Ethiopia is blessed to have one of the best landrace sativa strains in Africa. The Rastafari community in Shashamene, located 161 miles south of Addis Ababa deserves credit for the cultivation and genetic preservation of Shashamane sativa. Thanks to them, I can share my experience making and smoking Ethiopian sativa hash.
Despite the abundance of diverse landrace sativas in East Africa, there’s hardly any consumption or manufacturing of hashish. Perhaps it’s due to the conservative approach towards cannabis since a majority of consumers still believe the “Reefer Madness” propaganda.
Here’s my experience with Ethiopian sativa hash….
The Rastafarians growing this tasty and highly potent sativa ensure that the harvested buds are properly dried and cured. I put an ounce of Shashamane inside a 500ml glass jar then shut the lid and let it stay overnight in my fridge. Since this was my first time, I was worried that mold might affect my buds due to the freezing temperature.
Fortunately, my fear never materialized! The buds were fresh and I could see little trichomes all over the green. It took me a few minutes to grind the bud and extract the kief from a simple four-layer grinder.
My effort produced approximately four grams of kief smelling so sweet that I was tempted to roll it up all at once in a joint. The citrus/lemon flavor is accompanied by a spicy smell that’s similar to tea masala.
After putting the kief inside a square piece of baking paper, I folded it several times and then placed it inside a khaki envelope. Next step was using a regular clothing iron set at “Cotton” to melt and press the kief on both sides. I quickly took out the baking paper and unfolded it to find a dark rectangular piece of kief that was as malleable as a stick of gum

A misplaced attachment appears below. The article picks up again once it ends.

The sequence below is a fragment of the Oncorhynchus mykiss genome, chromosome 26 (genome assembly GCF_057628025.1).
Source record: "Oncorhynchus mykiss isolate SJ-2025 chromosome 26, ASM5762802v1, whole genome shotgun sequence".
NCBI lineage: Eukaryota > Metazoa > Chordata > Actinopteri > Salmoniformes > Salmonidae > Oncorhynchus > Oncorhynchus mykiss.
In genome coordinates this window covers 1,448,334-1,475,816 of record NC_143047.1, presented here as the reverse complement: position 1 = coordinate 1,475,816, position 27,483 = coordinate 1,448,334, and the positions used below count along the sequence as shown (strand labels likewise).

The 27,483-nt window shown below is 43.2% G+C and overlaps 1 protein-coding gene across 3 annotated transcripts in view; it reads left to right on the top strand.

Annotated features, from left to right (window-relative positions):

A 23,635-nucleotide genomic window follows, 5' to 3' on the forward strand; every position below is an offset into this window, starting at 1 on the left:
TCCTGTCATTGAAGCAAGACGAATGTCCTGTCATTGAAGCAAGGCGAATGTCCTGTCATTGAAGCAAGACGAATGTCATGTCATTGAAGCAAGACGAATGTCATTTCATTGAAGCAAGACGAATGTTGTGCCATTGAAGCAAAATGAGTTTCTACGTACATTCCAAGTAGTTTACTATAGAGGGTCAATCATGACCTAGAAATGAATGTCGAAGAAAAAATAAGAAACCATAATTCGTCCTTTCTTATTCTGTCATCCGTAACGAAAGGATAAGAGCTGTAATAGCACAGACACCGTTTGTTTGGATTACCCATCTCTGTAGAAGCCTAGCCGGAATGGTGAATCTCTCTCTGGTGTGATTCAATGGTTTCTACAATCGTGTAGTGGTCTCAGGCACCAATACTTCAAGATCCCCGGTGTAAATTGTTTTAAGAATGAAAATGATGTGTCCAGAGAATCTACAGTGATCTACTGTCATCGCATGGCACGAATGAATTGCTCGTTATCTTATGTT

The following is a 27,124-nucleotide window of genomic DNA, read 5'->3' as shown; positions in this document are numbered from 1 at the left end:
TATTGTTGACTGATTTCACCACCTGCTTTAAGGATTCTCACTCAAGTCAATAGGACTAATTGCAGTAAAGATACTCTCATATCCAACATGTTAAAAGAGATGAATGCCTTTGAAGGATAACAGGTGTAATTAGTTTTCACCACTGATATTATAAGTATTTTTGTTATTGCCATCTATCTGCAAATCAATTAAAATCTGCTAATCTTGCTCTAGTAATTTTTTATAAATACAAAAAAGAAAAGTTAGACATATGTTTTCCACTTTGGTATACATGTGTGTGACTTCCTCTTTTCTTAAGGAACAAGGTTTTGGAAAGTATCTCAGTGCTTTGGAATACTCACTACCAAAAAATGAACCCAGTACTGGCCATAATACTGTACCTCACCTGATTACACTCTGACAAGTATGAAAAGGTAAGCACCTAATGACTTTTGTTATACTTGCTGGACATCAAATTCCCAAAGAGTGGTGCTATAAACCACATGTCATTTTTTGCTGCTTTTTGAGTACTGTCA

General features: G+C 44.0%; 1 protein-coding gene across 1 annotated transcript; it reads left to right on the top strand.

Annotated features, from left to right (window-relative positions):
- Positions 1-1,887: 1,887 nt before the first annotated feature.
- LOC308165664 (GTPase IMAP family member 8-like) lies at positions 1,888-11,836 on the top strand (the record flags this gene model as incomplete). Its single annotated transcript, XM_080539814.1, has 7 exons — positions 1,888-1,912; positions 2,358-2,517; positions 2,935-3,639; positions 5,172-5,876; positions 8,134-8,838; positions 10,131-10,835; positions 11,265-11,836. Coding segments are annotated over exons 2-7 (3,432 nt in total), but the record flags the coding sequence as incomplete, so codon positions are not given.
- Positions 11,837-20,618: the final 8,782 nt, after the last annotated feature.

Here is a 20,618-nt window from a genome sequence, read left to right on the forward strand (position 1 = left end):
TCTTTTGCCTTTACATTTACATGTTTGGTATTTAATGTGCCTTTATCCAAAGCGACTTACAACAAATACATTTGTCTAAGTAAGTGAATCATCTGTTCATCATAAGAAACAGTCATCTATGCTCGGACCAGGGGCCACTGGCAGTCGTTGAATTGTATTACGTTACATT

I folded my freshly pressed kief then resumed melting and pressing. To exert pressure evenly, I refolded the kief again and then placed it under a five-gallon jerry-can filled with water. After giving it a couple of minutes to cool down, I unfolded the baking paper cautiously, not knowing what to expect.
Fortunately, my first attempt at making Ethiopian sativa hash was a success!
Google suggested several methods used for smoking hashish but I wasn’t about to use hot knives. I cut a little strip of hash using a pair of scissors and then broke it into small bits. Next, I ground some buds, then threw in the hash and rolled a joint.
My king-size joint lasted about 20 minutes thanks to the slow-burning but tasty hash. I had to pause in between hits because of the fast and heavy-hitting THC. It’s the kind of high that provides tranquility to the body but also stimulates daydreaming and giggling.
While smoking the hash joint, I also noticed that the flavors weren’t as strong as I expected. The smoke billowing from my joint had an intense pleasant aroma which I was hoping to taste while puffing. Fortunately, I had other means to smoke my Ethiopian sativa hash.
I ground a couple of buds then cut another strip of hash. This mixture made a nice green bowl as I filled my 12-inch glass bong with cold water. I took a deep breath as I lit the hemp wick ready to take a bong hit. The smoke felt mild at first then got intense as the flame hovered around my bowl. My lungs were on fire and I instantly got high like never before.
Ethiopian sativa hash is tasty, especially when the blunt or joint has a glass tip. The high is intense and lasts for about two hours. What I enjoy the most is the giggles and pleasant aroma produced by this amazing cannabis concentrate.